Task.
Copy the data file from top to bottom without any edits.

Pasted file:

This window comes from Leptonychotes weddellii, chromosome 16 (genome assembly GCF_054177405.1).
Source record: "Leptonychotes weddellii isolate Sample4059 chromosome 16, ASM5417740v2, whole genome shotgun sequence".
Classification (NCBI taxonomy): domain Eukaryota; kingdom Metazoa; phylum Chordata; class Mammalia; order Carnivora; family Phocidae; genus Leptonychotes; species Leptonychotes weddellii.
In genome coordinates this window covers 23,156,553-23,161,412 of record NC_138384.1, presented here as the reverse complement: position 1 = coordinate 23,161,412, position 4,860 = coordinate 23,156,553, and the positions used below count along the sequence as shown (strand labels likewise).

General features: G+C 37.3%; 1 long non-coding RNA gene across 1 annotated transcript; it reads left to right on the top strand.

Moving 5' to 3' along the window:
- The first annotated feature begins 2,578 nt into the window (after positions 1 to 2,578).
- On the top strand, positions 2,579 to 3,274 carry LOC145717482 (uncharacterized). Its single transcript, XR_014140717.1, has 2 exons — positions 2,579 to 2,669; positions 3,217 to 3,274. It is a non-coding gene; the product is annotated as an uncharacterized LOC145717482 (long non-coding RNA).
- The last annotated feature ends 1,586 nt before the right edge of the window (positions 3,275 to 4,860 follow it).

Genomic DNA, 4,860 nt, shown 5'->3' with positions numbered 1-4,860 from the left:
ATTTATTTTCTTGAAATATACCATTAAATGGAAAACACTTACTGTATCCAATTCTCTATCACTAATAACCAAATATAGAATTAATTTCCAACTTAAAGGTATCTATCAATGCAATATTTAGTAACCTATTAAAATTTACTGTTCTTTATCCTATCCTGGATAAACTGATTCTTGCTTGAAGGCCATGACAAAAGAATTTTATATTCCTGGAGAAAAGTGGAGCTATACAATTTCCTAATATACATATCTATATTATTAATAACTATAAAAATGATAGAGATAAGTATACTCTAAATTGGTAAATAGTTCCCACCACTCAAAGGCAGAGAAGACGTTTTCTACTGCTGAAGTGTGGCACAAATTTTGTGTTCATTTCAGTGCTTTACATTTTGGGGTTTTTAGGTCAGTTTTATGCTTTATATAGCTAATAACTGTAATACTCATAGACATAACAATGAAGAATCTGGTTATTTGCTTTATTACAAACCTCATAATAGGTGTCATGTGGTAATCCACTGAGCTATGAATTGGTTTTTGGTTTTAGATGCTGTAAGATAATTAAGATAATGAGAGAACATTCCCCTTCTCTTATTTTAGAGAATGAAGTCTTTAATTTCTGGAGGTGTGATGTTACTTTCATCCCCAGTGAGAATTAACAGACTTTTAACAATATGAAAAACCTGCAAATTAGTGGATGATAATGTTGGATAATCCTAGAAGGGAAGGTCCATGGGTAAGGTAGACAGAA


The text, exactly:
This window comes from Leptonychotes weddellii, chromosome 16 (genome assembly GCF_054177405.1).
Source record: "Leptonychotes weddellii isolate Sample4059 chromosome 16, ASM5417740v2, whole genome shotgun sequence".
Classification (NCBI taxonomy): domain Eukaryota; kingdom Metazoa; phylum Chordata; class Mammalia; order Carnivora; family Phocidae; genus Leptonychotes; species Leptonychotes weddellii.
In genome coordinates this window covers 23,156,553-23,161,412 of record NC_138384.1, presented here as the reverse complement: position 1 = coordinate 23,161,412, position 4,860 = coordinate 23,156,553, and the positions used below count along the sequence as shown (strand labels likewise).

General features: G+C 37.3%; 1 long non-coding RNA gene across 1 annotated transcript; it reads left to right on the top strand.

Moving 5' to 3' along the window:
- The first annotated feature begins 2,578 nt into the window (after positions 1 to 2,578).
- On the top strand, positions 2,579 to 3,274 carry LOC145717482 (uncharacterized). Its single transcript, XR_014140717.1, has 2 exons — positions 2,579 to 2,669; positions 3,217 to 3,274. It is a non-coding gene; the product is annotated as an uncharacterized LOC145717482 (long non-coding RNA).
- The last annotated feature ends 1,586 nt before the right edge of the window (positions 3,275 to 4,860 follow it).

Genomic DNA, 4,860 nt, shown 5'->3' with positions numbered 1-4,860 from the left:
ATTTATTTTCTTGAAATATACCATTAAATGGAAAACACTTACTGTATCCAATTCTCTATCACTAATAACCAAATATAGAATTAATTTCCAACTTAAAGGTATCTATCAATGCAATATTTAGTAACCTATTAAAATTTACTGTTCTTTATCCTATCCTGGATAAACTGATTCTTGCTTGAAGGCCATGACAAAAGAATTTTATATTCCTGGAGAAAAGTGGAGCTATACAATTTCCTAATATACATATCTATATTATTAATAACTATAAAAATGATAGAGATAAGTATACTCTAAATTGGTAAATAGTTCCCACCACTCAAAGGCAGAGAAGACGTTTTCTACTGCTGAAGTGTGGCACAAATTTTGTGTTCATTTCAGTGCTTTACATTTTGGGGTTTTTAGGTCAGTTTTATGCTTTATATAGCTAATAACTGTAATACTCATAGACATAACAATGAAGAATCTGGTTATTTGCTTTATTACAAACCTCATAATAGGTGTCATGTGGTAATCCACTGAGCTATGAATTGGTTTTTGGTTTTAGATGCTGTAAGATAATTAAGATAATGAGAGAACATTCCCCTTCTCTTATTTTAGAGAATGAAGTCTTTAATTTCTGGAGGTGTGATGTTACTTTCATCCCCAGTGAGAATTAACAGACTTTTAACAATATGAAAAACCTGCAAATTAGTGGATGATAATGTTGGATAATCCTAGAAGGGAAGGTCCATGGGTAAGGTAGACAGAA